Its still a tad warmer than it ought to be at this time of year. So I was hesitant about planting my 750 spring blooming bulbs. Timing is everything. Too early and they start putting out shoots right away; too late and the ground is frozen solid. In the past, I’ve always planted round about now. I did spot a solitary woolly worm ( caterpillar of the tiger moth) but couldn’t remember what the brown band meant at that time. Only later did I recall that a narrow brown band means a harsh winter. The one I saw bore a band almost half the length of the worm. I’ll make up my mind about this prediction in March 2013. Uncertain of when it might get properly cold, I decided to take the risk and go ahead. Besides, my able bodied albeit reluctant helpers (husband and progeny) were free to assist. Like I just said – timing is everything.
Each year the planting gets harder. A rather harsh reminder of aging body parts. Whilst sorting the somewhat large number of bulbs for the respective areas of the somewhat small garden, I was appalled not only by the greed that had prompted this order but also how insane I’d been to take on such a project. I never learn. Like childbirth, I forget the pain and giving no consideration to budget or aforesaid aging body, I keep repeating this laborious project.
First, I set up my helpers with their stash of bulbs and assigned them their areas in the ‘meadow’. Over the years they know what to do. Still, not wanting to take chances, I gently remind them that each bulb goes in to a depth three times it’s size (and ignore the teenager rolling her eyes). I treat my aides very kindly because as one well knows, good help is hard to come by. Frankly, I cannot dream of planting the bulbs without their assistance. I am careful however to not mention this as I’m afraid they might demand better work conditions and actual salaries. I myself have the toughest area in which to sink in the bulbs. The two perennial beds in front are a challenge as they are chock full of perennials and bulbs from previous years. The odds of hitting a spot already safekeeping a bulb are very high. I’m understandably nervous about rendering a body blow to a precious allium, crocus, hyacinth, ornithogalum, galanthus, muscari, lily, anemone blanda or camassia. Then there’s the fact that I have to dig each hole while contorting my body unnaturally so as not to step on the ornamental grass, asters, monkshoods and sedums currently in bloom and at the same time avoid the frenzied bees swarming around to siphon nectar from said plants. Its like I’m playing a version of Extreme Twister by myself.
Counter-intuitive as it may seem, I’ve decided that its harder to work with the very small bulbs. Easy enough to make the holes but grasping and placing these bulbous miniatures right side up is not so simple. I think little children should be put to work for this task. Their small hands are perfectly suited. Small bulb planting in exchange for some ice-cream sounds pretty commensurate don’t you think? Plus they get to relieve some pent up energy and breathe all the fresh air their young lungs can take. And in the spring, they can be very proud of the beautiful flowers for which they were responsible. I fantasize about starting a business of hiring out well trained youngsters. I could be the equivalent of a modern day, reformed Fagin. Its productive thoughts like these that keep me plugging away.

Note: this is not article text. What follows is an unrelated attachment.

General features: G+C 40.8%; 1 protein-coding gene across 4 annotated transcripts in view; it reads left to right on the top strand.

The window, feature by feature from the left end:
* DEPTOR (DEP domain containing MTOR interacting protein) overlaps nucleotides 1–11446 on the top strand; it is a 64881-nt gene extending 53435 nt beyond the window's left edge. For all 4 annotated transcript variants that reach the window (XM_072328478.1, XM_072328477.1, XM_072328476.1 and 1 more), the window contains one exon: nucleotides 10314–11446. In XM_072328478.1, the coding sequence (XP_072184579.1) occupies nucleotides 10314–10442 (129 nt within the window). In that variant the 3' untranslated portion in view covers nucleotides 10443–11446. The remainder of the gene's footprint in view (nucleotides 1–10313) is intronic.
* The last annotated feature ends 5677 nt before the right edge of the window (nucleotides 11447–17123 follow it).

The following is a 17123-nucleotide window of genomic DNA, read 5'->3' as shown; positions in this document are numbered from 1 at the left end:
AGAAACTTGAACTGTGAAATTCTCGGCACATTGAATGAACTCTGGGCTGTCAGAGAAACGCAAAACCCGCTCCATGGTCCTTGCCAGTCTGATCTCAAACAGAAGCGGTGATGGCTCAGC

Finally, the bulbs are all in. A thick layer of compost to function as both fertilizer and mulch is applied all over the beds. I am done! However, the worst is yet to come in oh, about twelve to fourteen hours. That’s when muscles I forget about all year long decide to express themselves. Bending, the act of sitting, walking up or down an incline or stairs are all excruciatingly painful. To make matters worse, every groan elicits laughter from those home grown helpers of mine. They appear unscathed and annoyingly perky. Maybe I’m treating them much too well.
Tips for still green tomatoes:
If the weather shows promise of staying warm for a few days longer, remove the leaves shading the unripe fruits. This will allow more sunlight on them and hasten the ripening.
Alternatively, pluck the green tomatoes and wrap each one in newspaper. Store these ‘packages’ in a single layer making sure they’re not touching, in a cool, dry place. The tomatoes will ripen in a few days. Check periodically so they don’t spoil.
Finally, there is always the delicious option of making fried green tomatoes. Yum!
As I’m getting ready to put this post up, we’re battening down the hatches in preparation for Hurricane Sandy. I don’t mind the end of season garden chores as they needed doing anyway – just not in such a frenzied hurry. But all that could be done is done. With still so many leaves on the trees, I fervently hope the storm is not as bad as the predictions. Lets all keep our fingers crossed and think positive thoughts. Stay safe!
(c) 2012 Shobha Vanchiswar